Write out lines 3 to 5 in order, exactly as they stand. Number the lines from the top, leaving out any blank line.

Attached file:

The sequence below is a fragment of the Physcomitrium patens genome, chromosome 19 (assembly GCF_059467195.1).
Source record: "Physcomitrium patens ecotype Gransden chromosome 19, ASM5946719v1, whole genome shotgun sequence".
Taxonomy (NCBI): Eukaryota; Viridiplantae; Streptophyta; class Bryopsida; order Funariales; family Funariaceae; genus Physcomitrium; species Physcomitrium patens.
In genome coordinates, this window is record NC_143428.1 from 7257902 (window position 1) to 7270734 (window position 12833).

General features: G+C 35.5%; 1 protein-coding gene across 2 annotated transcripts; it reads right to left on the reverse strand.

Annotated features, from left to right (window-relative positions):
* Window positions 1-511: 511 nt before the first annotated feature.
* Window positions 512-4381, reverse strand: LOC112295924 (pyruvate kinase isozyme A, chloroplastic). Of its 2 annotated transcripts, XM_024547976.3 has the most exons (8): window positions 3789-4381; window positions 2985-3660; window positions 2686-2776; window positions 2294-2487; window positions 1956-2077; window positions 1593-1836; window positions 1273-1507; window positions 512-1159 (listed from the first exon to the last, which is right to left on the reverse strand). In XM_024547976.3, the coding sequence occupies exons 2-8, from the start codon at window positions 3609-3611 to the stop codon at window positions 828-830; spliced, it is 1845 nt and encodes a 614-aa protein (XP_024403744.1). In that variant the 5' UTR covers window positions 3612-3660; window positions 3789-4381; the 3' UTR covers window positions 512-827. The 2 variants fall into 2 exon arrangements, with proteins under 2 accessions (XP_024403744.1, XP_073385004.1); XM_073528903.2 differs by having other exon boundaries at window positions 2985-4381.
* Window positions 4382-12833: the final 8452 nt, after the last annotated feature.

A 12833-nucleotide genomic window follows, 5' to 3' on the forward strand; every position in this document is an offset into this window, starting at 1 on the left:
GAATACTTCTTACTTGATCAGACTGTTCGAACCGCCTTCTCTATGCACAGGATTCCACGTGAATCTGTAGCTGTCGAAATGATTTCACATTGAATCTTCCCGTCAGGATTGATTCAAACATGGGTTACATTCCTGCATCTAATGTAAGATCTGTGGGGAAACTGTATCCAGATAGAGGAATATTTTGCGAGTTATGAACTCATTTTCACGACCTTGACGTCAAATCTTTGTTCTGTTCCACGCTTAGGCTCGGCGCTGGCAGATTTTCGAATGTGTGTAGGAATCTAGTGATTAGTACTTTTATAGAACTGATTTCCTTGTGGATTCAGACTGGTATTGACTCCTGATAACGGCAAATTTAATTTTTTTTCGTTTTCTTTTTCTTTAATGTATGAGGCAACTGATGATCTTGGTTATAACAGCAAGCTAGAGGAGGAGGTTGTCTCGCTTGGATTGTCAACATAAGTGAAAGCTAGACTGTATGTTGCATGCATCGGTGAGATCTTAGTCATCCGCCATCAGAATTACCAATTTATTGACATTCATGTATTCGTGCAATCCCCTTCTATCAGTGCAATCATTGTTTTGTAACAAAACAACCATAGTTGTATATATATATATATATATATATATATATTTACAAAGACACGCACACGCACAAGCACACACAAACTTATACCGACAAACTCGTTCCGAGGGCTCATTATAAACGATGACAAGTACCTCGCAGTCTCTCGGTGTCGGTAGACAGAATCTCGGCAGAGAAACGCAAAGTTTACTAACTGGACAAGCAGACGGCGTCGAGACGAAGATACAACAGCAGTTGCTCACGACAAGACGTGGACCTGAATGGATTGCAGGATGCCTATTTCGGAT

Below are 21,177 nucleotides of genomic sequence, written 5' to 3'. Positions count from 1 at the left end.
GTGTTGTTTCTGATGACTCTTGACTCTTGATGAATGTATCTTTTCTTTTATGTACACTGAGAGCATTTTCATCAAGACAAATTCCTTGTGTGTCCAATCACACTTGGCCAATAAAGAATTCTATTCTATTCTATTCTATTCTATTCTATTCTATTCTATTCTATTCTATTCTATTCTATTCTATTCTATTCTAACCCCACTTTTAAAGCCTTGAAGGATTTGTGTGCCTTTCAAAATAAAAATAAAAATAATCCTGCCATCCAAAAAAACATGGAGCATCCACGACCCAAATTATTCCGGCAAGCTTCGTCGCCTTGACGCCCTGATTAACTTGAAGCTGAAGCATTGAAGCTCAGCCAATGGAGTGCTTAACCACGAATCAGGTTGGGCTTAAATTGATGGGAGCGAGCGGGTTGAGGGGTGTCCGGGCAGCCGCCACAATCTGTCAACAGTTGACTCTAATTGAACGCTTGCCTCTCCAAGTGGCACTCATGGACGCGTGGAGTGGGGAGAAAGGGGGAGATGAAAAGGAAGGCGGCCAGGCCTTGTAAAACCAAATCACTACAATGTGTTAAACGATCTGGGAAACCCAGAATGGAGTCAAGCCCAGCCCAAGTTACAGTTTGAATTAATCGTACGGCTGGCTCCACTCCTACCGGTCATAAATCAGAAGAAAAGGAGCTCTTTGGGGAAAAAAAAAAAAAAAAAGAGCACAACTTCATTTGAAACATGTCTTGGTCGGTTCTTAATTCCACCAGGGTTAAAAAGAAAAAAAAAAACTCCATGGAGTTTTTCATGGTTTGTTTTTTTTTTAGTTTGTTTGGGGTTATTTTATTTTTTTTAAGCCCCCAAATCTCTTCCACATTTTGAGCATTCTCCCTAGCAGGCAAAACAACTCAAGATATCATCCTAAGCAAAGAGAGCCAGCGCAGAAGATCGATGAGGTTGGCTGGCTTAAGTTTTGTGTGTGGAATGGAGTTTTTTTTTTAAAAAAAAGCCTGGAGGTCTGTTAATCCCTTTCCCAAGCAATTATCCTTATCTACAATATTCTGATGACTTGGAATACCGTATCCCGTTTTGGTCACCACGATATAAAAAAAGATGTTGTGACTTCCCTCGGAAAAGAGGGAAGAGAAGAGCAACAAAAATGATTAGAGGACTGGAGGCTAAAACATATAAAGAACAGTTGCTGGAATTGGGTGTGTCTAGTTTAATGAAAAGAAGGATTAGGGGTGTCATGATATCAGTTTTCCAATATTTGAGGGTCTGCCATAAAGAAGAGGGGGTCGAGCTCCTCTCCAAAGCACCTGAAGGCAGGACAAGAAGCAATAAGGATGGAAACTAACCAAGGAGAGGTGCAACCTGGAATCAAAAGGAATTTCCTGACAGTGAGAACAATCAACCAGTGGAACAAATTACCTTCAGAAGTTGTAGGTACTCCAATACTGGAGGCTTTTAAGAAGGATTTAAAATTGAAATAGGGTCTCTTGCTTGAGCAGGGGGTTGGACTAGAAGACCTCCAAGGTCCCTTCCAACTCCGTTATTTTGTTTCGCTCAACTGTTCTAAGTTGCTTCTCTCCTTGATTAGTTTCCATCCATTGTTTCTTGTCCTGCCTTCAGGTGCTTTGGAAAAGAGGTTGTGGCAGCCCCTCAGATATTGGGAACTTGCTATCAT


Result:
Taxonomy (NCBI): Eukaryota; Viridiplantae; Streptophyta; class Bryopsida; order Funariales; family Funariaceae; genus Physcomitrium; species Physcomitrium patens.
In genome coordinates, this window is record NC_143428.1 from 7257902 (window position 1) to 7270734 (window position 12833).

General features: G+C 35.5%; 1 protein-coding gene across 2 annotated transcripts; it reads right to left on the reverse strand.